Not Your Usual Day
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Closing ThoughtsOpinion

Not Your Usual Day

That day, those many years ago, started out like any other day for Shaindle. It just did not end like any other day.

Shaindle Schmuckler spreads her energy and humor as a regular contributor to the Atlanta Jewish Times.

That day, those many years ago, started out like any other day. It just did not end like any other day.

I sent my four girls off to school, as usual. Readied myself for work, as usual.

An old home was converted into offices, which is where my office was at the time and was less than 10 minutes from home. I, along with my fellow office mates and colleagues, loved our working environment. Our clients enjoyed the relaxed, homey feel. A swing set in the big backyard and a playroom served as perfect places for our children to gather after school.

As a counselor for a number of clients, and supervisor for social workers assigned to their own clients, my days were full. I spent a large portion of my days ensuring the clients’ proper use of medications, following up on their doctor appointments, searching for appropriate government services, ensuring their needs are met in a timely manner. Most of all, supporting and guiding their emotional well-being.

On the afternoon of what started out as any other usual day, I received a telephone call at work from a client. This was not unusual, most clients would call in between their regularly scheduled meetings with their social workers, just to check and chat. My supervisory conversation with his social worker just the day before indicated all was well.

Usual was about to take a fateful turn.

John, (not his actual name) asked for me in his usual polite and quite manner.
One minute into our conversation, I knew all was certainly not well. He was shouting and rambling incoherently. After what seemed like an eternity, he was calm enough to engage in a difficult conversation, filled with anger and angst. I was feeling a bit concerned as I could not determine where this frustration and angst was coming from. He was barely able to respond to my questions.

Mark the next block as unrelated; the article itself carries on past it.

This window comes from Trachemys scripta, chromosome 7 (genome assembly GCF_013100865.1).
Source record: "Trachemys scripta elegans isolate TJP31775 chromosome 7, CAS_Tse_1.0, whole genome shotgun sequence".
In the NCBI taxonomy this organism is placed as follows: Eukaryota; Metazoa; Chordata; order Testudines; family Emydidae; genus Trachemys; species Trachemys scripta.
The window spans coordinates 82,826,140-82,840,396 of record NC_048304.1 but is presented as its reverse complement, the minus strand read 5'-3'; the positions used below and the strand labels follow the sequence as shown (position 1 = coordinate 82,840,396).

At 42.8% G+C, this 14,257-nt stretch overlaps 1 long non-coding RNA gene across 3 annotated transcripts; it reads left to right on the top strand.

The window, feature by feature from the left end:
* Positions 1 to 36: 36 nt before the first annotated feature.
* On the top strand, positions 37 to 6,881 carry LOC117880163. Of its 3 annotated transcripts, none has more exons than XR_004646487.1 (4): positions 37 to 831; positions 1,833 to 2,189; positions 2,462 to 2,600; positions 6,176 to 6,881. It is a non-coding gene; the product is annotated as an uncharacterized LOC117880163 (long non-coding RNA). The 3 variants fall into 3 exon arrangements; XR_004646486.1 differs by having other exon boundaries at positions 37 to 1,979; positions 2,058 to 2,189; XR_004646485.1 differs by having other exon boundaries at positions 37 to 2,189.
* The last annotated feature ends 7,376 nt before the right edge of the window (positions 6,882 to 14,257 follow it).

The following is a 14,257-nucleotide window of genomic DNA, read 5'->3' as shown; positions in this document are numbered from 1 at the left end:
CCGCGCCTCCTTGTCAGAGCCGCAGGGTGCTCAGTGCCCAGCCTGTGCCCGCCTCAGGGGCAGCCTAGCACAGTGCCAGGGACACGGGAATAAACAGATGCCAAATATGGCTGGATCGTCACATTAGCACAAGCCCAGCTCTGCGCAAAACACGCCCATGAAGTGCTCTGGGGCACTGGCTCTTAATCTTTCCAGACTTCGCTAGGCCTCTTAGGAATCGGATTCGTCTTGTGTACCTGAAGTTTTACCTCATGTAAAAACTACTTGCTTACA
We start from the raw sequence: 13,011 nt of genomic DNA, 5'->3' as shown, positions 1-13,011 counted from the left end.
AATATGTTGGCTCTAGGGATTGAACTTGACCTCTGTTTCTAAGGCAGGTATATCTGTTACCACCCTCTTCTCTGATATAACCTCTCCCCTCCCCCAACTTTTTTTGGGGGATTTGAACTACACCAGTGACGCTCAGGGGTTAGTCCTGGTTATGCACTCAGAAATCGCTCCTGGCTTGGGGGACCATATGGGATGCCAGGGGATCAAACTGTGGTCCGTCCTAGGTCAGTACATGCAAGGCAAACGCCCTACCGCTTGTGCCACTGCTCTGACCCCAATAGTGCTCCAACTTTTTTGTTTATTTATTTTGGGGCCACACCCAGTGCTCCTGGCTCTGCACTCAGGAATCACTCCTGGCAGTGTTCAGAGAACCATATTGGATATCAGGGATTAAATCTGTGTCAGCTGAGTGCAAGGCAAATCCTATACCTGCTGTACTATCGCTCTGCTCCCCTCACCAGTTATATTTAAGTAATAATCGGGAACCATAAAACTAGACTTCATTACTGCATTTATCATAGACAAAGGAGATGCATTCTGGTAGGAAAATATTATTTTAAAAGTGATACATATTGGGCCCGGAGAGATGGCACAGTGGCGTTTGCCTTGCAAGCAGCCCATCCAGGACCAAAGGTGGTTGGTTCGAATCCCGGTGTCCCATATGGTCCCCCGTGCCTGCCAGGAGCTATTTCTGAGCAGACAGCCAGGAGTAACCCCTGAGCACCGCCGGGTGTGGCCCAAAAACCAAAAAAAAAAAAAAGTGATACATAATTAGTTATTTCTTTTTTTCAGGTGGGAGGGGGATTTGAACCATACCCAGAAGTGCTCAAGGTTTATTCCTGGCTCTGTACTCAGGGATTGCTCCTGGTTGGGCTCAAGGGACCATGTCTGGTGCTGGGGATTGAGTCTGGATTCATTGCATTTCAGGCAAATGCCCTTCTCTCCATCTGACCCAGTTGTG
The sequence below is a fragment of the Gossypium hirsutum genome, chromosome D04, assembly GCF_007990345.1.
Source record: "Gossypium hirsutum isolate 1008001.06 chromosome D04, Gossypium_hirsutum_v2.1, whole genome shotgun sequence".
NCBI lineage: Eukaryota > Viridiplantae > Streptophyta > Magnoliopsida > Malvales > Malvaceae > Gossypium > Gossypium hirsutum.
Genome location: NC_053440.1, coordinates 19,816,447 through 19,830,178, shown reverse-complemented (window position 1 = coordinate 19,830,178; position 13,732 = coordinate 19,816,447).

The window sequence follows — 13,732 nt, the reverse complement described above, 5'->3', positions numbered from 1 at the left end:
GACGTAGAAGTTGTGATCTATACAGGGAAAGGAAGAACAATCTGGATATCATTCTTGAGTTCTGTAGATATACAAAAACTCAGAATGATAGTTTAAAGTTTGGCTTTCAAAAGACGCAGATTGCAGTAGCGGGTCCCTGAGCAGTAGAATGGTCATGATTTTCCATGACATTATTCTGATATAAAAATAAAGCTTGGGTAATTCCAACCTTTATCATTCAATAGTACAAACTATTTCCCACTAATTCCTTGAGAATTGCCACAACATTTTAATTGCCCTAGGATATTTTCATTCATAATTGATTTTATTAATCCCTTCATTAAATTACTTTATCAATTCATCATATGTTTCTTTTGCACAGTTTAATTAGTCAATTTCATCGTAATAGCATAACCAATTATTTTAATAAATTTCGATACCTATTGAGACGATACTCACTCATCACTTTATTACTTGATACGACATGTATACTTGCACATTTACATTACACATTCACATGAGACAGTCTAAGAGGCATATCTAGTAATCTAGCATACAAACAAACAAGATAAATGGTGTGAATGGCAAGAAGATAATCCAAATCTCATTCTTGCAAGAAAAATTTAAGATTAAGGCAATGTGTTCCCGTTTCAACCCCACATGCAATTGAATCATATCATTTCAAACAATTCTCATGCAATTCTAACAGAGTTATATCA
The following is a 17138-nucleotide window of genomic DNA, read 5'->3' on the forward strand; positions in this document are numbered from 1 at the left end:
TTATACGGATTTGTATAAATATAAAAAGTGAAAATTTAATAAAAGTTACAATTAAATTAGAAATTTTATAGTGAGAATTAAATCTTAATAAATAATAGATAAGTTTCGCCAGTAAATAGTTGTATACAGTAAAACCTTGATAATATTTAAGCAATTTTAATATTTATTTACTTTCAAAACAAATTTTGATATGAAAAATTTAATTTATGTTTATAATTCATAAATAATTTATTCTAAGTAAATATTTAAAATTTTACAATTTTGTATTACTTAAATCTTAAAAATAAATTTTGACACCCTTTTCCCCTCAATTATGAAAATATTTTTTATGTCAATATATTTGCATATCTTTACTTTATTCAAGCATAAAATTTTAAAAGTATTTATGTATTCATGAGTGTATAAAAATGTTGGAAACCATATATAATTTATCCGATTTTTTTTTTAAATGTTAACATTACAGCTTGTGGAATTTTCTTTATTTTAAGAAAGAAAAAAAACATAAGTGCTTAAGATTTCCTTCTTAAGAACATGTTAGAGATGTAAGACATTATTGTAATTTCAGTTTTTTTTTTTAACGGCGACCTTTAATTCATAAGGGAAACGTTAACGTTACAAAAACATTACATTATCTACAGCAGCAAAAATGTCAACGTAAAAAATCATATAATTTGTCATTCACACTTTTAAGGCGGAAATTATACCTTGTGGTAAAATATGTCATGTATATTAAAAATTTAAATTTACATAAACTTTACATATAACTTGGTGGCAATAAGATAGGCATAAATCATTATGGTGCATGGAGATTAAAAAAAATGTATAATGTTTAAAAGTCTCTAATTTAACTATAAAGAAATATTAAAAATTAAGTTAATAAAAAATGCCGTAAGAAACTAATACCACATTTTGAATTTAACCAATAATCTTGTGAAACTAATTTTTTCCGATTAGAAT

Suddenly I heard him shout, do not call the police.

The police. John why would I call the police?

John insisted he does not want to take his medications anymore. If I make him take his meds, he will kill himself with his loaded gun he was carrying around the living room.

Are you alone John? Yes. I can’t stand people around me all the time. I kicked my dog, my granddaughter and my wife out of the trailer.

I hit my emergency button for one of my colleagues. I wrote her a note with a brief explanation, to call the police, dispatch them to John and ask them to be sure not to sound their sirens, as it will rattle John even further.

The police did not mute the sirens.

I could hear them in the background. John became completely unhinged. Yelling and cursing at me for lying to him, he shouted that the next sound I will hear will be my fault.

First, I heard the police shouting while forcing John’s front door open; within seconds I heard the deafening sound of a gunshot.

John is gone, the trauma of that usual day, sneaks up on me when I least expect it.
Like today.

Understanding the issues concerning suicide and mental health is an important way to take part in suicide prevention, help others in crisis, and change the conversation around suicide.

The National Suicide Prevention Lifeline is 1-800-273-8255. 

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